Local government borrowing quotas are also likely to be reduced from record levels this year, said Alicia García-Herrero, chief economist for Asia-Pacific at Natixis SA in Hong Kong.
Beijing has indicated that its next five-year plan will be centered around a “dual circulation” policy, according to which economic growth will become increasingly dependent on domestic demand, rather than exports. Domestically, the focus is on moving China’s manufacturing up the value chain, including through foreign investment, to ensure a reliable supply of key technologies, which Beijing sees as threatened by political tensions with Washington.
“We expect policies on indigenous innovation, industrial modernization, domestic demand, market-oriented reforms, and further market opening to be announced” at the work conference, Standard Chartered Plc economists Wei Li and Shuang Ding wrote in a note.
At a preparatory meeting Friday, the ruling party’s 25-member Politburo said China should “lay emphasis on demand-side reform,” with analysts saying this was the first time the party’s top leadership made mention of this objective.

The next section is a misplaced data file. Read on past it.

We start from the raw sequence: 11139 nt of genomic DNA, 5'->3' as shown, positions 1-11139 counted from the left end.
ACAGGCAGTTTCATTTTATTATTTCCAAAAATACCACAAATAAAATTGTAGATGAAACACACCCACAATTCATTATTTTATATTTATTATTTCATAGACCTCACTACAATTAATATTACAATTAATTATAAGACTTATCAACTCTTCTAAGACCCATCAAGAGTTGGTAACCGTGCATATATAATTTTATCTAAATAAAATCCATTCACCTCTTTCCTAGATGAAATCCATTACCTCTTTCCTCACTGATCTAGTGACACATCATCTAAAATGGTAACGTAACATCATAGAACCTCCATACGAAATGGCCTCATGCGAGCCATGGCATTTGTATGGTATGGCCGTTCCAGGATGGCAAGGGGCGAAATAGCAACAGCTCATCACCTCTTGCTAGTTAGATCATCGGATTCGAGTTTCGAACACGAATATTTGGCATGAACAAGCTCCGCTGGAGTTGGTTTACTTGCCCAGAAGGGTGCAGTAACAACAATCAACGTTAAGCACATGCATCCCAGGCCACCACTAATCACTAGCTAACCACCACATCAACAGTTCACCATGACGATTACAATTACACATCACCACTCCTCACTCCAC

However, those advocating a more redistributive tax policy, or a rapid increase in social welfare spending in order to boost household spending are likely to be disappointed. Liu is more interested in “supply side” measures such as removing trade-barriers between Chinese regions, according to Song of the Paulson Institute. “Demand-side measures will be slow moving,” he said.
Liu gave an insight to his priorities in an article published last month, in which he stated that “contradictions in the economy are still on the supply side,” stressing the need to improve the quality of China’s manufacturing sector, increase competition between companies and “resolve many kinds of bottlenecks” to ease the domestic circulation of goods and services.